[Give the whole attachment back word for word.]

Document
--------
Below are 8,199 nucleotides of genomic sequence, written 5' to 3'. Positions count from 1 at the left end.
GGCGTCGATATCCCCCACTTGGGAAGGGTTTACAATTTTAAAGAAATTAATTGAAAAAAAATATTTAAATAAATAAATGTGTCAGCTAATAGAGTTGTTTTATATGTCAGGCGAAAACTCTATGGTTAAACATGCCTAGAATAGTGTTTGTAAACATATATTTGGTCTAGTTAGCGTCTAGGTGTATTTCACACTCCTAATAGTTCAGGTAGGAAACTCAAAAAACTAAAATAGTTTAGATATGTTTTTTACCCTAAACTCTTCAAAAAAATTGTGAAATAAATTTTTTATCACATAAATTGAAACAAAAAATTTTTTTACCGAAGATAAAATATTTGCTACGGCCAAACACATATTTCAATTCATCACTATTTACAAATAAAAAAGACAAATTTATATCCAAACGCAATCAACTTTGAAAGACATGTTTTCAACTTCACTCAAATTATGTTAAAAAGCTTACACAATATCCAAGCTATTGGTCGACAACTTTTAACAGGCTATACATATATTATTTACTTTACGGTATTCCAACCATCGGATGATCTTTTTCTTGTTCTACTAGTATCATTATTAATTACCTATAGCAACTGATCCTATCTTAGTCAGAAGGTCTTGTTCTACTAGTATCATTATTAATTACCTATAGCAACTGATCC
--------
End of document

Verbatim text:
Below are 8,199 nucleotides of genomic sequence, written 5' to 3'. Positions count from 1 at the left end.
GGCGTCGATATCCCCCACTTGGGAAGGGTTTACAATTTTAAAGAAATTAATTGAAAAAAAATATTTAAATAAATAAATGTGTCAGCTAATAGAGTTGTTTTATATGTCAGGCGAAAACTCTATGGTTAAACATGCCTAGAATAGTGTTTGTAAACATATATTTGGTCTAGTTAGCGTCTAGGTGTATTTCACACTCCTAATAGTTCAGGTAGGAAACTCAAAAAACTAAAATAGTTTAGATATGTTTTTTACCCTAAACTCTTCAAAAAAATTGTGAAATAAATTTTTTATCACATAAATTGAAACAAAAAATTTTTTTACCGAAGATAAAATATTTGCTACGGCCAAACACATATTTCAATTCATCACTATTTACAAATAAAAAAGACAAATTTATATCCAAACGCAATCAACTTTGAAAGACATGTTTTCAACTTCACTCAAATTATGTTAAAAAGCTTACACAATATCCAAGCTATTGGTCGACAACTTTTAACAGGCTATACATATATTATTTACTTTACGGTATTCCAACCATCGGATGATCTTTTTCTTGTTCTACTAGTATCATTATTAATTACCTATAGCAACTGATCCTATCTTAGTCAGAAGGTCTTGTTCTACTAGTATCATTATTAATTACCTATAGCAACTGATCC